The Wheeler Centre

The Wheeler Centre

Arts, Literature, Government & Organizations, Religion & Spirituality, Society & Culture, Philosophy

Subscribe to the Wheeler Centre's podcast to hear full recordings of our talks, featuring the best in books, writing and ideas from Melbourne, Australia.


David Kilcullen and Robert Manne

August 21st, 2015

Episode 837 of 903 episodes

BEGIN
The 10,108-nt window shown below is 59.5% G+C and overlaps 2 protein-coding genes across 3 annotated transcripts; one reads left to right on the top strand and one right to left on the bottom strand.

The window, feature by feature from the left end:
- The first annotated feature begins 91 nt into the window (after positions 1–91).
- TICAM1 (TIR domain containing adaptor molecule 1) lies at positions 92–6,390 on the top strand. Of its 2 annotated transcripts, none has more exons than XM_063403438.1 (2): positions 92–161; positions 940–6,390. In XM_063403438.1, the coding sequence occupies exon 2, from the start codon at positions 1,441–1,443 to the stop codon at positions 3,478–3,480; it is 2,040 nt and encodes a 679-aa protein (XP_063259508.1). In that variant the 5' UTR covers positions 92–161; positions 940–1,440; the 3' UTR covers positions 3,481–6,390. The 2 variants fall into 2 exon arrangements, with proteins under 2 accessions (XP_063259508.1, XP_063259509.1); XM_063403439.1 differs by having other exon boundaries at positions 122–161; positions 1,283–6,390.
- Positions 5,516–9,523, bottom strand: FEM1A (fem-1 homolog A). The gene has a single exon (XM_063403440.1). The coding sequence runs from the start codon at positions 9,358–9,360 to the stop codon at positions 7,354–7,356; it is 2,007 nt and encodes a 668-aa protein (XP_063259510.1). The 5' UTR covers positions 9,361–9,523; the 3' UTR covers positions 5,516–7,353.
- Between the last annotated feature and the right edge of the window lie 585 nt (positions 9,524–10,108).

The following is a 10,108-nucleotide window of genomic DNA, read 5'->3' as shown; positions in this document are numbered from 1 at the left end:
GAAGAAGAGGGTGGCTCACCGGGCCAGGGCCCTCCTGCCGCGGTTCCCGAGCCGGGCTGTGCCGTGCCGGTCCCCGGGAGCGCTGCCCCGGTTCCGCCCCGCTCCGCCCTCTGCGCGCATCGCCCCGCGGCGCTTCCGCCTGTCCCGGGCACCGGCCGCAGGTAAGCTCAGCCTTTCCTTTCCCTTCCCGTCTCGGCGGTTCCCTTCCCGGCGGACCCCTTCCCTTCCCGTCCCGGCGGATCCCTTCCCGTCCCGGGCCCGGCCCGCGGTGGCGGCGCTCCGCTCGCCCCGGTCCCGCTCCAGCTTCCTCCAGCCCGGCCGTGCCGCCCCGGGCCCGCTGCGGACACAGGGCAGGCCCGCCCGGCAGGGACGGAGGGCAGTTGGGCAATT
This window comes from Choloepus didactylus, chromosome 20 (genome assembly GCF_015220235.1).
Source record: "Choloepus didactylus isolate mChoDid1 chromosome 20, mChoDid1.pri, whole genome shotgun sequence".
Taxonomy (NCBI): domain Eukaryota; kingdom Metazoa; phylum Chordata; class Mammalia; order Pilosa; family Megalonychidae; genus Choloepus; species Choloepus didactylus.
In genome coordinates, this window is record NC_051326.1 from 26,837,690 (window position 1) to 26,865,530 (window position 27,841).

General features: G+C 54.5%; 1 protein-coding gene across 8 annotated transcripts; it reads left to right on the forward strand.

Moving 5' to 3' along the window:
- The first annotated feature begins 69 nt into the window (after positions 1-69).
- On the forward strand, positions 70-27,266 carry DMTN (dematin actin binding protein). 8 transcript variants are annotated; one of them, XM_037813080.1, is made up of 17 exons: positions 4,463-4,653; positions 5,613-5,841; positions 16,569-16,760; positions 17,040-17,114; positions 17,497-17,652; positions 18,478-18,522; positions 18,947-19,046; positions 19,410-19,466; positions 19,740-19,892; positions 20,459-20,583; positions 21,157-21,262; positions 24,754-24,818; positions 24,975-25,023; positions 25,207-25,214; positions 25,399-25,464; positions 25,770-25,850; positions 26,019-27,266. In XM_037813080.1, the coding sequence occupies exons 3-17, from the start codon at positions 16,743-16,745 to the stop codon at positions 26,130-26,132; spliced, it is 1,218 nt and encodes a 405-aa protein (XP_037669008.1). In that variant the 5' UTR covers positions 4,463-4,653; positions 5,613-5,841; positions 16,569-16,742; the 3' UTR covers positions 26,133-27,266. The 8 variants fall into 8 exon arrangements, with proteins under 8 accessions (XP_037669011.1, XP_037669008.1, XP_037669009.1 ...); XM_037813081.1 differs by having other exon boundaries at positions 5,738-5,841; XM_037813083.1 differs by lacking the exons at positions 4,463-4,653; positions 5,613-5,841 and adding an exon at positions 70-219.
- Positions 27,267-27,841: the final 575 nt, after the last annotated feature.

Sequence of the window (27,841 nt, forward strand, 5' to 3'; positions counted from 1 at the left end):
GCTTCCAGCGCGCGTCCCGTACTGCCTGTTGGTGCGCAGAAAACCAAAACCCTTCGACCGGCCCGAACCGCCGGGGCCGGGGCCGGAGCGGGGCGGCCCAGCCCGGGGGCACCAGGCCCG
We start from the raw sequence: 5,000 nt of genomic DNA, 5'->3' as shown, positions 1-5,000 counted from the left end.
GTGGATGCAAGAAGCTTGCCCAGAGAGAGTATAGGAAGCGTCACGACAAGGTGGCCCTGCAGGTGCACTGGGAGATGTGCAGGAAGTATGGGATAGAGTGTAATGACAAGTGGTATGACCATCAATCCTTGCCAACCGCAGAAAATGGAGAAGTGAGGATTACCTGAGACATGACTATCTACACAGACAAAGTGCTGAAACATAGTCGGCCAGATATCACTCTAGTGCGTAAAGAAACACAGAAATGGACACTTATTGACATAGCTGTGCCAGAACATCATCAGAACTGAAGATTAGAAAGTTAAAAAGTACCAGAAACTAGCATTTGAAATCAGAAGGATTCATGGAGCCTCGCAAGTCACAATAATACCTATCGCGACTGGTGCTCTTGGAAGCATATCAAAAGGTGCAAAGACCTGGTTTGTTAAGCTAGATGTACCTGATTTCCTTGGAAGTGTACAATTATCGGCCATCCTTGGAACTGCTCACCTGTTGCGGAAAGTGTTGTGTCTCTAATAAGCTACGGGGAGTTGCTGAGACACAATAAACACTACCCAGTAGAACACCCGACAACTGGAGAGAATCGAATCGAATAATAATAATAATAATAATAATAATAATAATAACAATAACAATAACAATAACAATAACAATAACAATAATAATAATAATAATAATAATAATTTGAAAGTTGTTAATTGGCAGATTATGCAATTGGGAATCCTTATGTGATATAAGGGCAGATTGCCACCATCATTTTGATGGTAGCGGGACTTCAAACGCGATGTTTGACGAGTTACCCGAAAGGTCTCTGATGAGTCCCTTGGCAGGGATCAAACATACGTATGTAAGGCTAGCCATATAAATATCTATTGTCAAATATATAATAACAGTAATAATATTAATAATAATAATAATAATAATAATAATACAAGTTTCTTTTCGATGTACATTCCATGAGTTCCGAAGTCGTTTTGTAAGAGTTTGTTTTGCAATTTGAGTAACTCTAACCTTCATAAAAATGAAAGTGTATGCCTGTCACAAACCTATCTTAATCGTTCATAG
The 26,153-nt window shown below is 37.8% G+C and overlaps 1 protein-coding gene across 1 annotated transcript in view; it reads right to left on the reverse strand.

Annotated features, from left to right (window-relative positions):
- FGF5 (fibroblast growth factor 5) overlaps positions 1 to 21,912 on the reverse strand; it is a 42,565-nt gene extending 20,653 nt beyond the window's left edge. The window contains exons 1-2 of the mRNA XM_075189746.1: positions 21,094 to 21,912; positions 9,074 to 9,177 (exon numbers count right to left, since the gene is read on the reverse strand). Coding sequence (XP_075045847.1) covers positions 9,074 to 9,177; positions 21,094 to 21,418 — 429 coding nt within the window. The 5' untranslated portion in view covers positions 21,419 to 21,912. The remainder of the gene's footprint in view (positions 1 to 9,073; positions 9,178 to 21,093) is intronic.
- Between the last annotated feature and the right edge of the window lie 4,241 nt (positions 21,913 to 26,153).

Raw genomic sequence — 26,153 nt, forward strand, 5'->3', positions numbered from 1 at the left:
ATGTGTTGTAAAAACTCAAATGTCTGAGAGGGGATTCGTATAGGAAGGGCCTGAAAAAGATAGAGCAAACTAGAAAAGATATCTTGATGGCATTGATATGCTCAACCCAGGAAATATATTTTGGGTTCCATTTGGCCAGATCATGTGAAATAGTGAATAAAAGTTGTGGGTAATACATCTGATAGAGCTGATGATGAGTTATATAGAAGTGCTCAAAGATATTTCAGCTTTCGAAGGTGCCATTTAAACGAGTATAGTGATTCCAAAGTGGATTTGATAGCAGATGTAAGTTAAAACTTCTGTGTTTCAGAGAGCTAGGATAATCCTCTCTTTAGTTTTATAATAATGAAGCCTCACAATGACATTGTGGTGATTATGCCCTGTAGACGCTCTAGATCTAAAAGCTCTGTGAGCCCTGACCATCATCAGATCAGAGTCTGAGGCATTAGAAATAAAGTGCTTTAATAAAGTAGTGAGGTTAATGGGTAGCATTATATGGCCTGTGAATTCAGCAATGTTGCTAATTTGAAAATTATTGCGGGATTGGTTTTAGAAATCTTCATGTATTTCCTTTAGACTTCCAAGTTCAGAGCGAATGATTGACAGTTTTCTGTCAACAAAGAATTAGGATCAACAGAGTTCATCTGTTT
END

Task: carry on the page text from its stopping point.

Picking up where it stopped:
David Kilcullen is one of the world’s most informed voices on military strategy, guerrilla conflict and terror,and the author of the forthcoming JuneQuarterly Essayon Islamic State. Australian-born, but now based in Washington DC, Kilcullen has twenty-five years of experience as a student and researcher of counter-terrorism and conflict zone ethnography. After serving as an Australian Army officer, he was a senior counter-insurgency advisor to US General David Petraeus, the chief strategist at the US State Department, and special advisor for counter-insurgency to Secretary of State Condoleezza Rice. He is seen as the architect of the 2007 Iraqi troop surge. His paper, ‘Twenty-Eight Articles’, began as an email … and now forms part of formal training material for troops in Australia, the US, Britain, Canada, the Netherlands, Afghanistan and Iraq. Kilcullen has laid particular emphasis on the need for more situation-specific, human understanding of conflicts. In one essay, he says: ‘Conflict ethnography is key; to borrow a literary term, there is no substitute for a “close reading” of the environment.’ His recent work has focussed on bringing his expertise to aid agencies and disaster-affected regions. In his books (he’s written three), he has explored threats to future societies; explained the complex interactions between social groups, geography, urban design and conflict; suggested strategies for dealing with stateless assailants; and argued for the importance of ‘out-governing’ the enemy. He joins us for an in-depth conversation about the future of conflict, Australia’s role, and the challenges and opportunities of a changing world. With Robert Manne, as part of the La Trobe University Ideas and Society program.